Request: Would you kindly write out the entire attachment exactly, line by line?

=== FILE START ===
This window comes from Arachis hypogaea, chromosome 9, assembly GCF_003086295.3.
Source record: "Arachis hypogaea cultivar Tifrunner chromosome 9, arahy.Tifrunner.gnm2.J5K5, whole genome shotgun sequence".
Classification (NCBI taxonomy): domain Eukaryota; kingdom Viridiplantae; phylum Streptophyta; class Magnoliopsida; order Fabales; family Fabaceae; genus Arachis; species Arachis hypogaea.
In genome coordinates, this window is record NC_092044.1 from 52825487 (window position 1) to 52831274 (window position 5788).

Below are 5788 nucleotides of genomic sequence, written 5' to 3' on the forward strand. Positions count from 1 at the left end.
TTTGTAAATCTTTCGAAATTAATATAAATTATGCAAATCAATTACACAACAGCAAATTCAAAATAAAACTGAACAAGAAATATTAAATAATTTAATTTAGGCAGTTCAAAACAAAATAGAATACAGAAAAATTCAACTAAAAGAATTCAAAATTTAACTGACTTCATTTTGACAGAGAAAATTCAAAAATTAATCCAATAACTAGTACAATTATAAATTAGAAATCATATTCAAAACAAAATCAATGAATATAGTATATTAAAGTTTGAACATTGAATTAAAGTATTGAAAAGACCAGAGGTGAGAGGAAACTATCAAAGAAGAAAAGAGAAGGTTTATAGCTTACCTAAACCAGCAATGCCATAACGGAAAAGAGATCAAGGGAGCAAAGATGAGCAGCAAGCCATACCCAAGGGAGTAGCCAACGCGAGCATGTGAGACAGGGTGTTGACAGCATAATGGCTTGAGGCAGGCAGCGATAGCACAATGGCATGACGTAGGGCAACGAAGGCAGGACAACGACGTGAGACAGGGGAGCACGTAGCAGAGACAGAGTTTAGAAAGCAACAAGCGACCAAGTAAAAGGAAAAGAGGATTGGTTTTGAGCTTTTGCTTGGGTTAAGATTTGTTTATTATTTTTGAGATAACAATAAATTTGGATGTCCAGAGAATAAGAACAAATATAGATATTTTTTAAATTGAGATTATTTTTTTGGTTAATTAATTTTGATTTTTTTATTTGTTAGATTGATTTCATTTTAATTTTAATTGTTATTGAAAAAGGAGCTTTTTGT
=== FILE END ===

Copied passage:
This window comes from Arachis hypogaea, chromosome 9, assembly GCF_003086295.3.
Source record: "Arachis hypogaea cultivar Tifrunner chromosome 9, arahy.Tifrunner.gnm2.J5K5, whole genome shotgun sequence".
Classification (NCBI taxonomy): domain Eukaryota; kingdom Viridiplantae; phylum Streptophyta; class Magnoliopsida; order Fabales; family Fabaceae; genus Arachis; species Arachis hypogaea.
In genome coordinates, this window is record NC_092044.1 from 52825487 (window position 1) to 52831274 (window position 5788).

Below are 5788 nucleotides of genomic sequence, written 5' to 3' on the forward strand. Positions count from 1 at the left end.
TTTGTAAATCTTTCGAAATTAATATAAATTATGCAAATCAATTACACAACAGCAAATTCAAAATAAAACTGAACAAGAAATATTAAATAATTTAATTTAGGCAGTTCAAAACAAAATAGAATACAGAAAAATTCAACTAAAAGAATTCAAAATTTAACTGACTTCATTTTGACAGAGAAAATTCAAAAATTAATCCAATAACTAGTACAATTATAAATTAGAAATCATATTCAAAACAAAATCAATGAATATAGTATATTAAAGTTTGAACATTGAATTAAAGTATTGAAAAGACCAGAGGTGAGAGGAAACTATCAAAGAAGAAAAGAGAAGGTTTATAGCTTACCTAAACCAGCAATGCCATAACGGAAAAGAGATCAAGGGAGCAAAGATGAGCAGCAAGCCATACCCAAGGGAGTAGCCAACGCGAGCATGTGAGACAGGGTGTTGACAGCATAATGGCTTGAGGCAGGCAGCGATAGCACAATGGCATGACGTAGGGCAACGAAGGCAGGACAACGACGTGAGACAGGGGAGCACGTAGCAGAGACAGAGTTTAGAAAGCAACAAGCGACCAAGTAAAAGGAAAAGAGGATTGGTTTTGAGCTTTTGCTTGGGTTAAGATTTGTTTATTATTTTTGAGATAACAATAAATTTGGATGTCCAGAGAATAAGAACAAATATAGATATTTTTTAAATTGAGATTATTTTTTTGGTTAATTAATTTTGATTTTTTTATTTGTTAGATTGATTTCATTTTAATTTTAATTGTTATTGAAAAAGGAGCTTTTTGT